The 2018 annual report tells the story of how CBUS uses its six types of capital to achieve these value-creating goals. Here is a summary of that story.


The report opens with this statement from the 16-member CBUS board: "Our Board has acknowledged that our Report follows the Integrated Reporting Framework, which allows us to tell our members and other stakeholders how we create value for them” (Construction and Building Unions Superannuation Fund (CBUS), 2018, p. 2). From there it profiles the board in five dimensions: tenure, gender, age, hours of training, and skills/experience. For example, the distribution of board skills/experience is legal - 19%, building/construction -28%, finance/investment - 19%, property - 16%, and public policy - 19%. The five standing committees are investment, audit and risk, people, member/ employer sendees, and nomination. The performance of these committees and the board as a whole is evaluated on a regular basis with the assistance of an outside third party. There are clear policies on conflicts of interest and board remuneration, gender, and tenure.

The board oversees the development and implementation of the CBUS strategic plan. It sharpens its strategic focus through offsite meetings that cover topics such as retirement readiness and the impacts of changing demographics and technolog)' on the organization and its stakeholders. The board is expanding the responsibilities of its people committee to delve more deeply into and support organizational priorities such as strengthening culture and updating remuneration policy. The investment committee is overseeing the implementation of a new investment model, which includes enhancing the integration of ESG considerations into the investment decision framework.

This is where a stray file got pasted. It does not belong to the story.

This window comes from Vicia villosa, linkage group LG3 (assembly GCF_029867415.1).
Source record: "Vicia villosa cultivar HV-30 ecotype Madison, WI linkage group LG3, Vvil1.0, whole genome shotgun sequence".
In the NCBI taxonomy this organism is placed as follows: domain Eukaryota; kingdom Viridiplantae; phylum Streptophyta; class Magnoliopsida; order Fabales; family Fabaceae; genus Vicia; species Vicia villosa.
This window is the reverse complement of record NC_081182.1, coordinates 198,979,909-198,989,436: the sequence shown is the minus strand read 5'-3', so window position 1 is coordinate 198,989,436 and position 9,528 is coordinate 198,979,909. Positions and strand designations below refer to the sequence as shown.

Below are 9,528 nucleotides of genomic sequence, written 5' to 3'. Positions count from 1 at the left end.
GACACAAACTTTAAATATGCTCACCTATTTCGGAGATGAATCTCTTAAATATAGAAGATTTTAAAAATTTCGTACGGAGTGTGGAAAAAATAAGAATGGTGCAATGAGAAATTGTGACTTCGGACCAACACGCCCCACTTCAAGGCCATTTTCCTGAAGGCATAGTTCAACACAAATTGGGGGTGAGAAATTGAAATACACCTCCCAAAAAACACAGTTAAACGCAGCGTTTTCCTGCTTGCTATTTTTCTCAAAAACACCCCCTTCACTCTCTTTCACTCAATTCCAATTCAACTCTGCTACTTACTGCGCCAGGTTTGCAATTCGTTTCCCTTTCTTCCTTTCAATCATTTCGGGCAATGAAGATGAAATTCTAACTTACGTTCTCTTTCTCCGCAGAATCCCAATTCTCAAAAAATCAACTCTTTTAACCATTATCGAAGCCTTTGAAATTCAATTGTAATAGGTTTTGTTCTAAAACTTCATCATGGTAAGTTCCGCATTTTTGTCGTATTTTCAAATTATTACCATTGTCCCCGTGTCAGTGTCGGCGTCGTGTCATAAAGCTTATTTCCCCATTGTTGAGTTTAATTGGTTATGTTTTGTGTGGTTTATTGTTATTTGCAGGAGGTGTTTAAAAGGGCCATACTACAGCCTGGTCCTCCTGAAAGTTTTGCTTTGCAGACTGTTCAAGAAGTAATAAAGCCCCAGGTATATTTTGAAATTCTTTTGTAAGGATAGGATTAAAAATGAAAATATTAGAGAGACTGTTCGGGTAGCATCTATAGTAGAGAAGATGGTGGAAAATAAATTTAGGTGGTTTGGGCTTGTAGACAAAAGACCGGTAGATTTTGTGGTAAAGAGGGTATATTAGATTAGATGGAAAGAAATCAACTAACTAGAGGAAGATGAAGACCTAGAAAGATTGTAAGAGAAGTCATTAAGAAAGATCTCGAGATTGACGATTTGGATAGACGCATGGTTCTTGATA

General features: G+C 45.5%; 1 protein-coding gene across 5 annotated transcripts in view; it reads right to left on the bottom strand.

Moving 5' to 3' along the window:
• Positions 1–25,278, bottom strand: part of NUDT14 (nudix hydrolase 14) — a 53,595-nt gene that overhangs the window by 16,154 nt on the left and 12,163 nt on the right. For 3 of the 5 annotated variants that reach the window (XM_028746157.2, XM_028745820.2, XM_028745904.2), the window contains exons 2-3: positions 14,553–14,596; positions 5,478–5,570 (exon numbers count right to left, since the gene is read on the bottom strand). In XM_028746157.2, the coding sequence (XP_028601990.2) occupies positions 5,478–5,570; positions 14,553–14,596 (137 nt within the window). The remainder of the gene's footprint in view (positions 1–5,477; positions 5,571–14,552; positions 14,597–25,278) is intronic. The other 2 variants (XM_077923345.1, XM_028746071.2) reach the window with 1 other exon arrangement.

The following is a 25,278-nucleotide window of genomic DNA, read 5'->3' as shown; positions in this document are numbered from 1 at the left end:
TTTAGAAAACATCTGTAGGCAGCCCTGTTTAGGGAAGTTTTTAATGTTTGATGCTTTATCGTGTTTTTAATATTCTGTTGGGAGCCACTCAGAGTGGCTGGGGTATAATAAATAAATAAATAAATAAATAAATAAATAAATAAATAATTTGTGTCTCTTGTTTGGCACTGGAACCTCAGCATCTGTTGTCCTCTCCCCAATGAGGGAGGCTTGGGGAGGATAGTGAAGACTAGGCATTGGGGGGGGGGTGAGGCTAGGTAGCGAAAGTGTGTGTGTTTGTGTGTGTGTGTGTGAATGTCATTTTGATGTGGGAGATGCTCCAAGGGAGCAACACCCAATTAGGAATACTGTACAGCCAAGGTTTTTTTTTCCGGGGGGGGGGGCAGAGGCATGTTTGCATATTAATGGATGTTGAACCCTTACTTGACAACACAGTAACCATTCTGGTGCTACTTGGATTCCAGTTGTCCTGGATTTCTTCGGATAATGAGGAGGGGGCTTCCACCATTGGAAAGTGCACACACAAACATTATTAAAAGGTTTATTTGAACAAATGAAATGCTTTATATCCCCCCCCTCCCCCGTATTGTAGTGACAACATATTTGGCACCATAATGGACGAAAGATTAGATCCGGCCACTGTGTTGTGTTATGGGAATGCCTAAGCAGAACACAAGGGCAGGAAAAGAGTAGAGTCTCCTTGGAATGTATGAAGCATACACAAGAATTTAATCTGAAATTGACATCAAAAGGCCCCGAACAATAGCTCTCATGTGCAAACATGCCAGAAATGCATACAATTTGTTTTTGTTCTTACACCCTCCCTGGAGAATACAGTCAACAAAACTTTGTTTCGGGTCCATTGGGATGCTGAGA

Business model

To meet the expressed needs and wants of its member and their employers, the CBUS business model has two key components:

  • 1. Advice/administration services component: provides retirement-related information, advice, and assistance to members and their employers, and advocates on their behalf. Key elements of this structure include active member engagement and feedback mechanisms, an expanding digital presence (e.g., video account statements, retirement income estimates), a relevant array of insurance products, and a comprehensive employer engagement, support, and advocacy program.
  • 2. Investment decision-making component: generates competitive, sustainable net long-term returns within pre-established risk budgets. Key elements of this structure are taking an integrative total portfolio perspective, innovating through sourcing investments through multiple channels, direct investing, insourcing, and rigorous due diligence processes including such ESG considerations as carbon emissions, sustainable supply chains, gender and cultural diversity, and labor rights, health, and safety.